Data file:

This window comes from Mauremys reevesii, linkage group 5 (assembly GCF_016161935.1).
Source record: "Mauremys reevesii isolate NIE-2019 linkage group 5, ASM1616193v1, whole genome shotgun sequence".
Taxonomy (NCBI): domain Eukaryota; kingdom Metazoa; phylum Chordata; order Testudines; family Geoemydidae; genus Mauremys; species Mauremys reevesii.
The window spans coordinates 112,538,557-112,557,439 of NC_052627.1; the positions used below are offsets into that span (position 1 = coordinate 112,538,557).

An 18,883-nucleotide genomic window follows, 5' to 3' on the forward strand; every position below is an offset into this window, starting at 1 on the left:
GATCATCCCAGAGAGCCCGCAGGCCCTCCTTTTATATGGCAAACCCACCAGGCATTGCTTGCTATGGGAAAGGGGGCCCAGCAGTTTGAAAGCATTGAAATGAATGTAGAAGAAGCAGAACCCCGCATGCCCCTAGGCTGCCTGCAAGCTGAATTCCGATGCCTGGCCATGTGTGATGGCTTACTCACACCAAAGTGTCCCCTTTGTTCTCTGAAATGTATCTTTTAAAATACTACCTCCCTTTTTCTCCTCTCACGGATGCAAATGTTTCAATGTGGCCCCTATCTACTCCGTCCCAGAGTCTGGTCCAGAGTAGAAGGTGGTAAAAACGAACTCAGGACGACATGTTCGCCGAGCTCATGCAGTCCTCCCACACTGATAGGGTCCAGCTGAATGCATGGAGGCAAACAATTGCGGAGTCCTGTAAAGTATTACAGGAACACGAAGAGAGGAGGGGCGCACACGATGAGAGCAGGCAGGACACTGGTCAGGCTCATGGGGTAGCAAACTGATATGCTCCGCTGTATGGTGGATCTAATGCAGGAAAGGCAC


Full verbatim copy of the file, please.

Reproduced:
This window comes from Mauremys reevesii, linkage group 5 (assembly GCF_016161935.1).
Source record: "Mauremys reevesii isolate NIE-2019 linkage group 5, ASM1616193v1, whole genome shotgun sequence".
Taxonomy (NCBI): domain Eukaryota; kingdom Metazoa; phylum Chordata; order Testudines; family Geoemydidae; genus Mauremys; species Mauremys reevesii.
The window spans coordinates 112,538,557-112,557,439 of NC_052627.1; the positions used below are offsets into that span (position 1 = coordinate 112,538,557).

An 18,883-nucleotide genomic window follows, 5' to 3' on the forward strand; every position below is an offset into this window, starting at 1 on the left:
GATCATCCCAGAGAGCCCGCAGGCCCTCCTTTTATATGGCAAACCCACCAGGCATTGCTTGCTATGGGAAAGGGGGCCCAGCAGTTTGAAAGCATTGAAATGAATGTAGAAGAAGCAGAACCCCGCATGCCCCTAGGCTGCCTGCAAGCTGAATTCCGATGCCTGGCCATGTGTGATGGCTTACTCACACCAAAGTGTCCCCTTTGTTCTCTGAAATGTATCTTTTAAAATACTACCTCCCTTTTTCTCCTCTCACGGATGCAAATGTTTCAATGTGGCCCCTATCTACTCCGTCCCAGAGTCTGGTCCAGAGTAGAAGGTGGTAAAAACGAACTCAGGACGACATGTTCGCCGAGCTCATGCAGTCCTCCCACACTGATAGGGTCCAGCTGAATGCATGGAGGCAAACAATTGCGGAGTCCTGTAAAGTATTACAGGAACACGAAGAGAGGAGGGGCGCACACGATGAGAGCAGGCAGGACACTGGTCAGGCTCATGGGGTAGCAAACTGATATGCTCCGCTGTATGGTGGATCTAATGCAGGAAAGGCAC